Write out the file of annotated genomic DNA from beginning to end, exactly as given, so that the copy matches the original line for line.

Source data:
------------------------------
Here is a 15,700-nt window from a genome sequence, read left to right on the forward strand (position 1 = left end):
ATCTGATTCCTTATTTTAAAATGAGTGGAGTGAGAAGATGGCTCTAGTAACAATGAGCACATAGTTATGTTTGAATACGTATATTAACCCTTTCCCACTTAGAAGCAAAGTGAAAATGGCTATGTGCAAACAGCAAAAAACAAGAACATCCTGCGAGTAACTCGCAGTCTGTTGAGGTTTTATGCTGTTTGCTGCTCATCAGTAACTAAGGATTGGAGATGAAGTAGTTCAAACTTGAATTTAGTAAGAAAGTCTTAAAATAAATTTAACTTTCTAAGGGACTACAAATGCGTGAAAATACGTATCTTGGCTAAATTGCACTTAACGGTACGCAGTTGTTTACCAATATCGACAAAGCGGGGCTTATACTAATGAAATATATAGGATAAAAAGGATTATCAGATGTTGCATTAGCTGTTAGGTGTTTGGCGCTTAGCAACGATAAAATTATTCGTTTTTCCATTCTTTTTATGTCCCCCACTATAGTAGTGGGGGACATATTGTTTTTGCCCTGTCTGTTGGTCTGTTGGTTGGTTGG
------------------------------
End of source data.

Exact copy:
Here is a 15,700-nt window from a genome sequence, read left to right on the forward strand (position 1 = left end):
ATCTGATTCCTTATTTTAAAATGAGTGGAGTGAGAAGATGGCTCTAGTAACAATGAGCACATAGTTATGTTTGAATACGTATATTAACCCTTTCCCACTTAGAAGCAAAGTGAAAATGGCTATGTGCAAACAGCAAAAAACAAGAACATCCTGCGAGTAACTCGCAGTCTGTTGAGGTTTTATGCTGTTTGCTGCTCATCAGTAACTAAGGATTGGAGATGAAGTAGTTCAAACTTGAATTTAGTAAGAAAGTCTTAAAATAAATTTAACTTTCTAAGGGACTACAAATGCGTGAAAATACGTATCTTGGCTAAATTGCACTTAACGGTACGCAGTTGTTTACCAATATCGACAAAGCGGGGCTTATACTAATGAAATATATAGGATAAAAAGGATTATCAGATGTTGCATTAGCTGTTAGGTGTTTGGCGCTTAGCAACGATAAAATTATTCGTTTTTCCATTCTTTTTATGTCCCCCACTATAGTAGTGGGGGACATATTGTTTTTGCCCTGTCTGTTGGTCTGTTGGTTGGTTGG